Demographic change also poses considerable challenges for companies. Due to the declining birth rates, fewer and fewer young workers are coming to the companies, which means that there is a high shortage of skilled workers. This deficiency is particularly noticeable for small and medium-sized enterprises, as they do not have the same incentive systems as large companies. That is why it is enormously important right now to present yourself as an attractive employer and thus win the battle for qualified specialists.13
By a generation, sociology understands a social group of individuals born in a similar period of time and sharing formative collective events in their childhood and adolescence. In Scholz's view, generations are more than just a classification of people who are reduced to the same age or similar imprints. Rather, it is a value pattern and the resulting social orientation and attitude to life.14
Overall, the birth cohorts from 1922 to the present day can be divided into five different generations according to the period of their birth:
Abbildung in dieser Leseprobe nicht enthalten
fig.1: The generation chronology (Own presentation)
- The traditionalists were born between 1922 and 1955 and witnessed the end of the First World War and the Second World War in their childhood and youth.
- The baby boomers were born between 1956 and 1965, it was the first generation after the Second World War, they experienced the economic miracle and belong to the most birth-rich vintage.
- Generation X was born between 1966 and 1980, they are also called the Golf generation, they were strongly influenced in their childhood by the economic crisis and the emerging divorce rate.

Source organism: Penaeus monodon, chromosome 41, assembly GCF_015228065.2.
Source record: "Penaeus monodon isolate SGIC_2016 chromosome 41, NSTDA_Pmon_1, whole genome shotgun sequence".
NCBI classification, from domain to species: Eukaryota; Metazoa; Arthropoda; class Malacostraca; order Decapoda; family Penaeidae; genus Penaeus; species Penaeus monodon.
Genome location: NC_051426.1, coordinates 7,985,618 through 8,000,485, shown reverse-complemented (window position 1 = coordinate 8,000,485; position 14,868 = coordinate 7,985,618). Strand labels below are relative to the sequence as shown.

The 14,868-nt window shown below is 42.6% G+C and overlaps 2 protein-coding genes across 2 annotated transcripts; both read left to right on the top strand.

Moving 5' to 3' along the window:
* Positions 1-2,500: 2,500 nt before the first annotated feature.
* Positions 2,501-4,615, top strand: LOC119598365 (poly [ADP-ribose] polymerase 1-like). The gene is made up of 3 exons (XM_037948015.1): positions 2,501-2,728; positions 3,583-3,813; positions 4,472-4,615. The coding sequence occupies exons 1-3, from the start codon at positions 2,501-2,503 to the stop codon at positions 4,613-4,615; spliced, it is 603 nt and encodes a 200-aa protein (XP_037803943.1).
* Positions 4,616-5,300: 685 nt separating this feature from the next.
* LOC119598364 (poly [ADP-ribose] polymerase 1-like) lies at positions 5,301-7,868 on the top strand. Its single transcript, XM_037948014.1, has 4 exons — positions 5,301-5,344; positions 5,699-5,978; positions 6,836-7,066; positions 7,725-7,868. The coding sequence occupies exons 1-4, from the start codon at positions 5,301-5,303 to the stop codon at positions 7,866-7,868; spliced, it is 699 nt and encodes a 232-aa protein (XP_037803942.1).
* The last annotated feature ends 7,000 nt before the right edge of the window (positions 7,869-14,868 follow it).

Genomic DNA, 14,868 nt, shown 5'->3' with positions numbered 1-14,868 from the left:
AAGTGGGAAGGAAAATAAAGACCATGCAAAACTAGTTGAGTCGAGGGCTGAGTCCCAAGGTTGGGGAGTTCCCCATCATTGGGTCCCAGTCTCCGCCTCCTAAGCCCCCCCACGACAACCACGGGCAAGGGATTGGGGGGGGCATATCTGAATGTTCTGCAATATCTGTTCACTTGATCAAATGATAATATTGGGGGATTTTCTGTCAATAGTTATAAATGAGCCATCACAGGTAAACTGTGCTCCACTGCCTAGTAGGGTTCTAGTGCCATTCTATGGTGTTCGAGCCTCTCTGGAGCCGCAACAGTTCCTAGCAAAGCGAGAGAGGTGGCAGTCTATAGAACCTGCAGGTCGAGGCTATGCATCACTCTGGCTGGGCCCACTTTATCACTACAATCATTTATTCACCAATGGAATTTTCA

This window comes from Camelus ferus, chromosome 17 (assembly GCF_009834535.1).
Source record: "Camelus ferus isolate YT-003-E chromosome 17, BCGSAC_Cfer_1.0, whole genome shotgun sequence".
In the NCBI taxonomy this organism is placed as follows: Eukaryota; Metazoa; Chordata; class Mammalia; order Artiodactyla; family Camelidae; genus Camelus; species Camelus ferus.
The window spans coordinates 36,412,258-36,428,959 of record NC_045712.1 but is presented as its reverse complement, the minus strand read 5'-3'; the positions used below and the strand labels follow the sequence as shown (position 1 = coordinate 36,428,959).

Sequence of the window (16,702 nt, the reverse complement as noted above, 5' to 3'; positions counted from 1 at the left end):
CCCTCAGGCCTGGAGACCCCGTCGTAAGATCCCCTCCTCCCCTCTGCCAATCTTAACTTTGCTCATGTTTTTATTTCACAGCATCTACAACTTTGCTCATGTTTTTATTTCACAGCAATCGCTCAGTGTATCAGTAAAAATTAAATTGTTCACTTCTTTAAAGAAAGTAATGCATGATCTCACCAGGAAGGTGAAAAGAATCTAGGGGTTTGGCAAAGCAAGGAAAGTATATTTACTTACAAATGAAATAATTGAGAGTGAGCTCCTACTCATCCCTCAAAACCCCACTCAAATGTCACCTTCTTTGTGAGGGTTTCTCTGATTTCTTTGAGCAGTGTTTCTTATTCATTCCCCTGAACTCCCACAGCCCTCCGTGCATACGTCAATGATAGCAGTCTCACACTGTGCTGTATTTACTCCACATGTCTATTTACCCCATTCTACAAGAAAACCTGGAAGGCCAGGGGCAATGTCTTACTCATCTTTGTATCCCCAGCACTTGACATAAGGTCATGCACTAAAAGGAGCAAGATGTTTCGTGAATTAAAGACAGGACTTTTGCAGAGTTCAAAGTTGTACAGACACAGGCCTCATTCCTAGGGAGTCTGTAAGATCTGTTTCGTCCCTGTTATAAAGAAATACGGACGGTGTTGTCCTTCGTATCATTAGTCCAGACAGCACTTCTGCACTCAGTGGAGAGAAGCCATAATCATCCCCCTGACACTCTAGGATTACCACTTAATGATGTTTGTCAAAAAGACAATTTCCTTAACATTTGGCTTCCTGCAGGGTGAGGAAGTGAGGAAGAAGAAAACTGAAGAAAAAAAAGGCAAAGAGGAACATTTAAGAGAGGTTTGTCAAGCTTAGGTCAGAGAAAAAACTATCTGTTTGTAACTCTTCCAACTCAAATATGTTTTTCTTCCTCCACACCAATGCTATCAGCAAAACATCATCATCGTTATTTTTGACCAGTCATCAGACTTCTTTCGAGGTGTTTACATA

- Generation Y was born between 1981 and 1995, they experienced the Internet boom and globalization. In contrast to the generations before, they are characterized by a high level of education.
- Generation Z, born from 1996 until today, is also called the YouTube generation, they have completely integrated digitization into their everyday lives.15
Generation Y includes those age groups that were teenagers at the turn of the millennium, so they will also become millennials16 called. Today, its members are between 23 and 38 years old. Looking at their numerical size, it can be clearly seen that this has fallen further compared to the previous generations. They make up about 18% of the German population, including 51% male and 49% female. About half of Generation Y live alone or in pairs, 26% live in threes and the remaining 24% live with at least three other people in one household. Statistically, they enter into marriages and family formations later than previous generations. About 70% are single, of which 32% have their own children. Around 19% have a university degree, 29% have obtained the general technical college entrance qualification and 33% have a degree from secondary schools. 57% of them attach great importance to their income and 60% expect a work phone & laptop.17
The three biggest expectations of Generation Y from their employer are sustainability with 83%, including office connectivity, further education and corporate responsibility. 80% expect a work-life balance, associated with a collegial environment, parental leave and corporate sports. 67% want flexible working hours, the possibility to use home office and a break.18
Generation Z, including digital natives19, is currently entering working life and is becoming a popular buzzword, especially in management circles. Starting from the year of birth 1996, at the beginning of 2019 about 20% of the German population and the world population belong. In the US, they will soon exceed 25% of the population, making them the largest group, while in Europe, the baby boomer generation remains the largest population group, making up Generation Z less than 20%. In 2020, the 40% consumer mark is to be exceeded by Generation Z.20 The majority of them live in their parents' household with an average of three other people.21 The classic family model is increasingly being replaced by patchwork families and single parents.22 Between 50% and 72% of the young Generation Z want to start their own start-up business and 76% of them want to turn their hobby into a profession. Of the remaining gen Z members, 73% believe future employers will meet their demands.23
Generation Z is realistic, self-confident and aware of its shortcomings and lack of experience in certain areas. 55% of Gen Z believe that they have their personal communication skills, as well as communicating with their colleagues (48%), meeting deadlines (37%) should improve.24